Gov. Talal Barazi of the central province of Homs, which includes Palmyra, said that IS fighters have abducted men and "might have committed massacres." He added that approximately 1,400 families left the town of 65,000 before IS started preventing people from leaving on Thursday.

An amateur video posted on a pro-IS Facebook page showed residents and militants gathering around two bloodied men in military uniforms on a Palmyra street. "Let all the residents see them," one of the men in the gathering tells an IS fighter.

The video appeared genuine and corresponded to other AP reporting of the events.

The Observatory and al-Talawy said IS's next target appears to be the Tayfour air base near Palmyra, where many of the government troops had retreated. They said the Islamic State group was sending reinforcements to the air base area.

Activists, al-Talawy and al-Khatib, said IS has also captured over the past day the phosphate mines at Khunayfis, near Palmyra.

In neighboring Iraq, IS militants have seized another town in the western province of Anbar less than a week after capturing the provincial capital, a tribal leader said Friday

Sheikh Rafie al-Fahdawi said the small Iraqi town of Husseiba fell to the IS group overnight when police and tribal fighters withdrew after running out of ammunition.

"We have not received any assistance from the government. Our men fought to the last bullet and several of them were killed," he told The Associated Press in a telephone interview.

Husseiba is 4 miles east of Ramadi, where IS militants routed Iraqi forces last weekend in their most significant advance in nearly a year.

Al-Fahdawi said that with the fall of Husseiba, the militants have come closer to the strategic Habbaniyah military base, which is still held by government forces.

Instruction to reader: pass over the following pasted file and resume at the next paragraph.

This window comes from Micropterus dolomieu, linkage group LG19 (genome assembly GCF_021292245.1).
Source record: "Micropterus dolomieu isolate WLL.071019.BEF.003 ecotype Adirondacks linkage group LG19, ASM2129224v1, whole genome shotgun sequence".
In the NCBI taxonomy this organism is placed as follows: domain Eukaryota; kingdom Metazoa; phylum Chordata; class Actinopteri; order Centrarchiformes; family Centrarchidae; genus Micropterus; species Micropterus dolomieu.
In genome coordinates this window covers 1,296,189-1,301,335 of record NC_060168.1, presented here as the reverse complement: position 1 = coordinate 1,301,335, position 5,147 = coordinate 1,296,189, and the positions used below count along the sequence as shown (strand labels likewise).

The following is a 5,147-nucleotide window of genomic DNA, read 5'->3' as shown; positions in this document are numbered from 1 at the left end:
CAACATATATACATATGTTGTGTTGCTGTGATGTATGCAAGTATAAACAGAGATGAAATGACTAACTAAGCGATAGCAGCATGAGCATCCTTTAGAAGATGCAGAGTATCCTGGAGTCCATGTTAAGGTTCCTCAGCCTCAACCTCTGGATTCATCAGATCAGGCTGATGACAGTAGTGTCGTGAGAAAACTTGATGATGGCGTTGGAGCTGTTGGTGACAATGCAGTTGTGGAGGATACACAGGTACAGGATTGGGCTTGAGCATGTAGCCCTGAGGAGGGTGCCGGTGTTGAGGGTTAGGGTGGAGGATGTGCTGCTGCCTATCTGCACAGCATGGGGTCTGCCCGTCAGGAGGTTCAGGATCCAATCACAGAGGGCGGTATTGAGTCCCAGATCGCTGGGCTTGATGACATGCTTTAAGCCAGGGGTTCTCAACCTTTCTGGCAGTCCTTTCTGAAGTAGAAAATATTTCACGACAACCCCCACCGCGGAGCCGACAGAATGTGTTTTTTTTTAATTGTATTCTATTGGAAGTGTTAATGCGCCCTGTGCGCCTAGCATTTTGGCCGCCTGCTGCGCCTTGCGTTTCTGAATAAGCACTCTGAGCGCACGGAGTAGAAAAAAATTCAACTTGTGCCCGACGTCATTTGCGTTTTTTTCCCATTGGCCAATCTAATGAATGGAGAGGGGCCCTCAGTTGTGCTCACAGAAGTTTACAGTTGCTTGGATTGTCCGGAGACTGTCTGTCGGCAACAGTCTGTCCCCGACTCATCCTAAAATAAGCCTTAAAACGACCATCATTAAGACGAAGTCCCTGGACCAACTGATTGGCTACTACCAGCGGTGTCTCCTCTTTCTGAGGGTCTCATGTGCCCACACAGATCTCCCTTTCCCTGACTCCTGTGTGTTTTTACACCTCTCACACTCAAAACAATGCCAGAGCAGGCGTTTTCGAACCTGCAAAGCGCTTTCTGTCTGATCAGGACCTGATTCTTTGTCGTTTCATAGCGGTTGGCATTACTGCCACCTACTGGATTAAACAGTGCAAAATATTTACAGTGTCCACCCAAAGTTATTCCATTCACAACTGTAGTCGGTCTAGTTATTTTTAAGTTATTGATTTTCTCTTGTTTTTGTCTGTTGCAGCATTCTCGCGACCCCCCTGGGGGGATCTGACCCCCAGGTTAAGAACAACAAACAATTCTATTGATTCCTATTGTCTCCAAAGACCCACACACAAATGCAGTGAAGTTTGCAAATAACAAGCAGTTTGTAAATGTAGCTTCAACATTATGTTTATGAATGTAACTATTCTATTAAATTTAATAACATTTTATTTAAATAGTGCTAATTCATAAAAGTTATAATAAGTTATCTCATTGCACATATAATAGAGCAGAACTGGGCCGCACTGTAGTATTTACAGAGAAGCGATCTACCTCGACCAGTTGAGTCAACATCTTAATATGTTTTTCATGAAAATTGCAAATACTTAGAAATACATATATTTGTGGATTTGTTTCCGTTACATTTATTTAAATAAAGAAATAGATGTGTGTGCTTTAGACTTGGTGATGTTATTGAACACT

"The situation is very critical. The militants are about 5 kilometers from Habbaniyah base, which is now in great danger," he said.

A day earlier, IS militants captured the Iraqi side of a key border crossing with Syria after Iraqi government forces pulled out. The fall of the al-Walid crossing, also in Anbar, will help the militants to shuttle weaponry and reinforcements more easily across the Iraqi-Syrian border.

Meanwhile, the United Nations World Food Program said it is rushing food assistance into Anbar to help tens of thousands of residents who have fled the latest fighting in Ramadi.

According to a statement by the WFP, some 25,000 people received emergency food assistance on Thursday and supplies for an additional 15,000 displaced people were en route to another area near the militant-held city of Fallujah.

The Iraqi government plans to launch a counteroffensive in Anbar involving Iranian-backed Shiite militias, which have played a key role in pushing back the IS group elsewhere in the country. The presence of the militias could however fuel sectarian tensions in the overwhelmingly Sunni province, where anger and mistrust toward the Shiite-led government runs deep.

Iraq's top Shiite cleric, Grand Ayatollah Ali al-Sistani called upon the Iraqi government to put together "a wise and precise plan" and to rely on military commanders with field expertise in order to cleanse the country of the IS group. Al-Sistani's remarks were delivered by one of his representative during a weekly Friday sermon in the Shiite holy city of Karbala.